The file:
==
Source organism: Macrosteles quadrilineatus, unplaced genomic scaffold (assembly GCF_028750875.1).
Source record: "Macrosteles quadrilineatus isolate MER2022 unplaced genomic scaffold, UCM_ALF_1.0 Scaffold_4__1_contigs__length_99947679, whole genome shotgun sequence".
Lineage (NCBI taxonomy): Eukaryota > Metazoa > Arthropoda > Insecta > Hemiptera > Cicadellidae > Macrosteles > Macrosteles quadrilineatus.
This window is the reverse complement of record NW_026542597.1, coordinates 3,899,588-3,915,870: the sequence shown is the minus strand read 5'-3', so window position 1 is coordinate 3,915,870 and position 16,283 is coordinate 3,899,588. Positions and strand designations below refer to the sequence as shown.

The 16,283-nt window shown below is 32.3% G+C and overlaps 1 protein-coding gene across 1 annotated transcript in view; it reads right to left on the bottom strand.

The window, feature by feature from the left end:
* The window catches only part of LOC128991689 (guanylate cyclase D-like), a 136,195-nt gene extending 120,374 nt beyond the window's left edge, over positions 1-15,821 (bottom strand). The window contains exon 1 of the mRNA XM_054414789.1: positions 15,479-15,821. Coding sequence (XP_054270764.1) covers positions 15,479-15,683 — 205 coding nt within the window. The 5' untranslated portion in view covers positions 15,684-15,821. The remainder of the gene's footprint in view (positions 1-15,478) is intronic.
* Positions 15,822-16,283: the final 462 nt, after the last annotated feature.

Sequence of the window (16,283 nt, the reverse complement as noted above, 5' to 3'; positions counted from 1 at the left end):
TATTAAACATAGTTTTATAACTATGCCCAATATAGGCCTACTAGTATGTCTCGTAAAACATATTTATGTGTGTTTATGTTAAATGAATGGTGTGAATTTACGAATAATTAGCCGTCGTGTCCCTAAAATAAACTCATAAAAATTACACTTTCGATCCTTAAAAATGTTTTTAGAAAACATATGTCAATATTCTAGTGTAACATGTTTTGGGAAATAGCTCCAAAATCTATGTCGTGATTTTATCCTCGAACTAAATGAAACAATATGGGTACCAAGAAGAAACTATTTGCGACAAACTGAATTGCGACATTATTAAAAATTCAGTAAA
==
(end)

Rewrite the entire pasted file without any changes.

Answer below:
Source organism: Macrosteles quadrilineatus, unplaced genomic scaffold (assembly GCF_028750875.1).
Source record: "Macrosteles quadrilineatus isolate MER2022 unplaced genomic scaffold, UCM_ALF_1.0 Scaffold_4__1_contigs__length_99947679, whole genome shotgun sequence".
Lineage (NCBI taxonomy): Eukaryota > Metazoa > Arthropoda > Insecta > Hemiptera > Cicadellidae > Macrosteles > Macrosteles quadrilineatus.
This window is the reverse complement of record NW_026542597.1, coordinates 3,899,588-3,915,870: the sequence shown is the minus strand read 5'-3', so window position 1 is coordinate 3,915,870 and position 16,283 is coordinate 3,899,588. Positions and strand designations below refer to the sequence as shown.

The 16,283-nt window shown below is 32.3% G+C and overlaps 1 protein-coding gene across 1 annotated transcript in view; it reads right to left on the bottom strand.

The window, feature by feature from the left end:
* The window catches only part of LOC128991689 (guanylate cyclase D-like), a 136,195-nt gene extending 120,374 nt beyond the window's left edge, over positions 1-15,821 (bottom strand). The window contains exon 1 of the mRNA XM_054414789.1: positions 15,479-15,821. Coding sequence (XP_054270764.1) covers positions 15,479-15,683 — 205 coding nt within the window. The 5' untranslated portion in view covers positions 15,684-15,821. The remainder of the gene's footprint in view (positions 1-15,478) is intronic.
* Positions 15,822-16,283: the final 462 nt, after the last annotated feature.

Sequence of the window (16,283 nt, the reverse complement as noted above, 5' to 3'; positions counted from 1 at the left end):
TATTAAACATAGTTTTATAACTATGCCCAATATAGGCCTACTAGTATGTCTCGTAAAACATATTTATGTGTGTTTATGTTAAATGAATGGTGTGAATTTACGAATAATTAGCCGTCGTGTCCCTAAAATAAACTCATAAAAATTACACTTTCGATCCTTAAAAATGTTTTTAGAAAACATATGTCAATATTCTAGTGTAACATGTTTTGGGAAATAGCTCCAAAATCTATGTCGTGATTTTATCCTCGAACTAAATGAAACAATATGGGTACCAAGAAGAAACTATTTGCGACAAACTGAATTGCGACATTATTAAAAATTCAGTAAA